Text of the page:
How 4 organizations found better ways to help low income families

These innovative organizations have ways to help low income families that go far beyond just today’s needs.

At any given time, about 30% of the homeless population are adults and children in families — often single mothers with young children. In 2022, these families made up almost 163,000 people, 11% of which were unsheltered, meaning they were living in their car or in a tent, or without any shelter at all. 

The problem is getting worse. According to the National Alliance to End Homelessness, in 2022, counts of individuals experiencing homelessness (421,392 people) and chronically homeless individuals (127,768) hit all time highs.

Governments and aid groups have tried various approaches like welfare, shelters, and housing. Yet the issue persists. Traditional top-down approaches to the problem focus on solving it for the homeless person, not empowering them to escape homelessness forever using bottom-up solutions  

It’s clear that new and better ways to help low income families are urgently needed — methods that not only help people find food, clothing, and shelter, but also respect their dignity and ability to better their circumstances. 

Fortunately, the Stand Together community partners with innovative organizations which are helping families break free of homelessness for good. These organizations are doing it while respecting people’s dignity in ways that propel them forward. Below are four organizations that are tackling this multi-dimensional problem head on — and turning the failed approaches of the past on their head.   

Acts Housing: Helping low income families break barriers

Acts Housing helps low income families and individuals realize the dream of homeownership. 

This organization assists people in overcoming daunting barriers to homeownership, things like low credit scores, not having enough savings, interpreting legal language, and obtaining loans. At Acts Housing, low income families get home buyer and financial counseling, a real estate brokerage, home rehab expertise, and financing options.

“We believe that homeownership is possible for anyone that’s willing to work for it,” says CEO Michael Gosman.

PadSplit: A co-living marketplace

PadSplit converts existing real estate such as single-family homes into shared-living spaces, providing more quality affordable housing options for low income families.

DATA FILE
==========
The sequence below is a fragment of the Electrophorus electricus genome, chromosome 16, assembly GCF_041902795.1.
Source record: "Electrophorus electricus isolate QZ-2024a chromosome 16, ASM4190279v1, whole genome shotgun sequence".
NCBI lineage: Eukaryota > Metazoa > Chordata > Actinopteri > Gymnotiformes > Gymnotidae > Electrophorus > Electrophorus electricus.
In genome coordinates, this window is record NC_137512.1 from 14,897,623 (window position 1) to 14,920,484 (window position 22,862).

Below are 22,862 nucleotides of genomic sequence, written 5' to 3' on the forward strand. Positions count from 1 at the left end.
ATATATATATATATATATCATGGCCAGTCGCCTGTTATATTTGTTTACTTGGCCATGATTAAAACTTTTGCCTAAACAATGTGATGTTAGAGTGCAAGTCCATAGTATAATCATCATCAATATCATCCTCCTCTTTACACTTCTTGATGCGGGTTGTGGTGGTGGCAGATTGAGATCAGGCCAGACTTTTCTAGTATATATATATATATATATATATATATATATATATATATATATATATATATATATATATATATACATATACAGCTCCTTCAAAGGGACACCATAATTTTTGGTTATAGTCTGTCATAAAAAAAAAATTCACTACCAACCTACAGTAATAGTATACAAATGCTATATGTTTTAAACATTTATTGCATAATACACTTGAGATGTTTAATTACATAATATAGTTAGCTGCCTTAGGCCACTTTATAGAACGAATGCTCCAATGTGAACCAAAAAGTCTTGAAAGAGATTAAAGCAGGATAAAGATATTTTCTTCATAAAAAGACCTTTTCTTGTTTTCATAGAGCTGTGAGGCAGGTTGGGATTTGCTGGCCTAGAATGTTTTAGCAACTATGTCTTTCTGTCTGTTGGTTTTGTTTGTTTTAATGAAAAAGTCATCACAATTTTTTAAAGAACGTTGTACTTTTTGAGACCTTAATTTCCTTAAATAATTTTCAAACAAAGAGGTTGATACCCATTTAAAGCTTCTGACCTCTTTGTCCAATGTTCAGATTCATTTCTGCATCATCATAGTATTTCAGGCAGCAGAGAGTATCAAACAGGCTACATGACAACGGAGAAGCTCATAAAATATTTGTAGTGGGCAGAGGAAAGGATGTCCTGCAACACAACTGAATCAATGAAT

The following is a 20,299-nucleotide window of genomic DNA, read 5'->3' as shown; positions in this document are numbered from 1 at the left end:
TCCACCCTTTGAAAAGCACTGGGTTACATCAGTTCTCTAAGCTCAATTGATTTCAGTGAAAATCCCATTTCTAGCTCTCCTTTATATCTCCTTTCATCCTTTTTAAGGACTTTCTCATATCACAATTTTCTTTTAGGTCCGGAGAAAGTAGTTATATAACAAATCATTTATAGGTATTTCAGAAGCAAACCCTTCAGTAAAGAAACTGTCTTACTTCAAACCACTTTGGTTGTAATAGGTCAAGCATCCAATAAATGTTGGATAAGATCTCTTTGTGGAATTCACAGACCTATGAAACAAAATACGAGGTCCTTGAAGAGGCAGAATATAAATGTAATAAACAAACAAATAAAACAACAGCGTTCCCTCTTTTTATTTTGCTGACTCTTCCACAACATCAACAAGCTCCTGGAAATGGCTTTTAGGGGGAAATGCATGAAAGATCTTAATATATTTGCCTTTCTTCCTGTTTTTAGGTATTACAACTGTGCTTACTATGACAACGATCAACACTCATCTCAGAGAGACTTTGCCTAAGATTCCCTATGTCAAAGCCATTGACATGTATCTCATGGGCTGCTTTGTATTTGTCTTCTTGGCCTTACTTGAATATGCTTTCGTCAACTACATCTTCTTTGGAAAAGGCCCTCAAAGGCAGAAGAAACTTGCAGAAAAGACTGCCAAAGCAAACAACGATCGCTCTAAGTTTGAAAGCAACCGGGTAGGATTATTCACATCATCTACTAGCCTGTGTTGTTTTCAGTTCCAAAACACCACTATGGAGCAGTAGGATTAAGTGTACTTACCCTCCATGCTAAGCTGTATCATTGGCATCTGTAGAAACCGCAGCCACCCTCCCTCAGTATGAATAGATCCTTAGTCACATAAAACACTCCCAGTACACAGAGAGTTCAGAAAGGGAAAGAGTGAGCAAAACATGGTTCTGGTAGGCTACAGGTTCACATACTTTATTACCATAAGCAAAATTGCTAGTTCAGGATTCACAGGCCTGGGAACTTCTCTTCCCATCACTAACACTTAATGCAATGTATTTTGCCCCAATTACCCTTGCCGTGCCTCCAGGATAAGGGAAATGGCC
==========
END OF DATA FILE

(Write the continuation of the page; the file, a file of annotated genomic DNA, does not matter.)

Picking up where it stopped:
Currently available in metropolitan areas across 15 states, the platform has more than 6,200 co-renting units with more than 14,000 people housed. Renters not only get available housing, they’re also given the opportunity to build their credit.  

“Sharing the space found in existing housing stock creates opportunities for more affordability, lowers traffic, better utilities performance and environmental impact, and improves economic development for our communities,” says PadSplit CEO Atticus LeBlanc. “We believe the people who serve our communities deserve an opportunity to live in them.”

Positive Tomorrows: Providing safe education for children experiencing homelessness

Positive Tomorrows is a school in Oklahoma City exclusively for children experiencing homelessness. 

The school provides real-world skills and an adaptive, inclusive environment, where it addresses the unique challenges youth experiencing homelessness face. For example, the school provides transportation to and from a shelter, motel, or other location where the student is staying.“We believe in opening doors for people and not walking through for them, but walking beside them,” says CEO Margaret Creighton. “And really making sure they have all the resources that they need to make the decisions for their families.”

The Samaritan app: Connecting people experiencing homelessness to resources

The Samaritan app empowers low income families and people experiencing homelessness to ask for what they need directly. It is founded on the premise that social poverty causes homelessness. 

People using Samaritan may need a haircut, groceries, tools, a new outfit that allows them to interview for jobs, or even just someone to talk to. Samaritan organizes volunteers in teams that donate physical, financial, and social support to individuals. Each team is made up of 5 to 30 people, all dedicated to helping one individual.

It’s not just a gift here and there. It’s a full support system. The Samaritan website offers these suggestions for ways volunteers can support a Samaritan Member: “It could be giving $10/month towards their goals; it could be sending a message of encouragement or opportunity; it could be dropping a needed item at a tent city or at an organization; it could be bringing the person on for a gig like gardening or playing music at an event; it could simply be inviting others to join the person’s team. Give where you’re gifted. The rest will take care of itself.”

“By putting a team of people around a person and having that team invest in that person, we see people begin to invest in themselves,” says founder Jonathan Kumar

“Providing a social home often leads to a physical home soon after.”

The Stand Together community partners with changemakers who are tackling the root causes of America’s biggest problems.

Learn more about Stand Together’s economic progress efforts, and explore ways you can partner with us.